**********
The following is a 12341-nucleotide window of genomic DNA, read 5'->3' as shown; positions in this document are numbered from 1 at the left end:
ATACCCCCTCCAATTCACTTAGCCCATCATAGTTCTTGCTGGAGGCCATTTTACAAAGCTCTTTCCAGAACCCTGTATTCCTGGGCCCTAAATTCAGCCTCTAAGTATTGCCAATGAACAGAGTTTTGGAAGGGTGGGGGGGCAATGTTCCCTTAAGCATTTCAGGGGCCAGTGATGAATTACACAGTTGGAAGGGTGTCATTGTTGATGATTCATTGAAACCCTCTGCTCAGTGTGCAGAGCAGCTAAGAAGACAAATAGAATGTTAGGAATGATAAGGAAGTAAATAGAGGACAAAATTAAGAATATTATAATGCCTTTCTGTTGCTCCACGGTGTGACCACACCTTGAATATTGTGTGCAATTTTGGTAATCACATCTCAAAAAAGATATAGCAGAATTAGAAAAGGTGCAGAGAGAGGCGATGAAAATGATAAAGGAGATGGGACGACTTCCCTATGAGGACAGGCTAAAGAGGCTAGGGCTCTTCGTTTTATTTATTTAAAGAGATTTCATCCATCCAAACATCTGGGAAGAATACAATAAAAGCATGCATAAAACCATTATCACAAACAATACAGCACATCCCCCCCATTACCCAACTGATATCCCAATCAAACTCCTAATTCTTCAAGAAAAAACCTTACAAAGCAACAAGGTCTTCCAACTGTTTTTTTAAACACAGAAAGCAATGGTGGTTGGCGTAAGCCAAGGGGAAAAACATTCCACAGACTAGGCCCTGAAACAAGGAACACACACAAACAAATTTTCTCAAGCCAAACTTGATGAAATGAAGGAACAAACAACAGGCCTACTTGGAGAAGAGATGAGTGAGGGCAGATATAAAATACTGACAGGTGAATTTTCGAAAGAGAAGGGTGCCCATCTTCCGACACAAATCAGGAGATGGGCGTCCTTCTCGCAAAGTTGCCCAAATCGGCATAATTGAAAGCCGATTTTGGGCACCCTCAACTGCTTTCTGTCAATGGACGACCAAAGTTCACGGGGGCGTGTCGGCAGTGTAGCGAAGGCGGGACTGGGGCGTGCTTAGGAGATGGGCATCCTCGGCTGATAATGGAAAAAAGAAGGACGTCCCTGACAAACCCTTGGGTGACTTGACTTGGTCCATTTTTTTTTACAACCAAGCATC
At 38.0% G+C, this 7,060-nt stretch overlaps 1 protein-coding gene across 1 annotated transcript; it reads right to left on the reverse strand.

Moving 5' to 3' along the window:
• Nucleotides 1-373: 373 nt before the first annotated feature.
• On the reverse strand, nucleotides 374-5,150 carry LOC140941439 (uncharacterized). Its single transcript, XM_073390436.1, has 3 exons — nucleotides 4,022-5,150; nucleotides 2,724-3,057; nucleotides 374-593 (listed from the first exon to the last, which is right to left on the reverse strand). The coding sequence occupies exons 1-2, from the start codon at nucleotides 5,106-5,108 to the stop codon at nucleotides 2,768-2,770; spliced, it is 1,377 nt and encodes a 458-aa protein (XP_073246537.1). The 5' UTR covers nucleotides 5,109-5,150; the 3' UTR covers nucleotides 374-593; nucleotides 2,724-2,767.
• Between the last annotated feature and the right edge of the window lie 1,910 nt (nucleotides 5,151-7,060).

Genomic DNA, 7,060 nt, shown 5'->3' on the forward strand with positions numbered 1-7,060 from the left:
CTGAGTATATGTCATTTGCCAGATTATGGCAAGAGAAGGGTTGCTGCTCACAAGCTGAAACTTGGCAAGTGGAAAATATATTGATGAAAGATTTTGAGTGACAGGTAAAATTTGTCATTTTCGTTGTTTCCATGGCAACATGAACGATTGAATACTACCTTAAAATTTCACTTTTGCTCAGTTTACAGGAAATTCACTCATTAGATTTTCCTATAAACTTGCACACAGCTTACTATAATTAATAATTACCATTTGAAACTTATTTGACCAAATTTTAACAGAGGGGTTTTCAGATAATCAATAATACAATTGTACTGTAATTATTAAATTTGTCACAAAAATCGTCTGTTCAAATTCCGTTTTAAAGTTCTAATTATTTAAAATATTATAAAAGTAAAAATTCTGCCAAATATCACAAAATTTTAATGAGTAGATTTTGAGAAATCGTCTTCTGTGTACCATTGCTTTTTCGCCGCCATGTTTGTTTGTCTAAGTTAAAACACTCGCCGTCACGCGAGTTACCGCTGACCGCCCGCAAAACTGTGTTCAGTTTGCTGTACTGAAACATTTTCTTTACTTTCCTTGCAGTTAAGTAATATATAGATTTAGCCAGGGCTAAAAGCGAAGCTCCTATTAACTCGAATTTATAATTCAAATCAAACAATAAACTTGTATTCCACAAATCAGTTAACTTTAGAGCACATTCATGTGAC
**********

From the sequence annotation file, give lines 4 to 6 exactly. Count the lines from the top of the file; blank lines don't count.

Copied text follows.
Moving 5' to 3' along the window:
• Nucleotides 1-373: 373 nt before the first annotated feature.
• On the reverse strand, nucleotides 374-5,150 carry LOC140941439 (uncharacterized). Its single transcript, XM_073390436.1, has 3 exons — nucleotides 4,022-5,150; nucleotides 2,724-3,057; nucleotides 374-593 (listed from the first exon to the last, which is right to left on the reverse strand). The coding sequence occupies exons 1-2, from the start codon at nucleotides 5,106-5,108 to the stop codon at nucleotides 2,768-2,770; spliced, it is 1,377 nt and encodes a 458-aa protein (XP_073246537.1). The 5' UTR covers nucleotides 5,109-5,150; the 3' UTR covers nucleotides 374-593; nucleotides 2,724-2,767.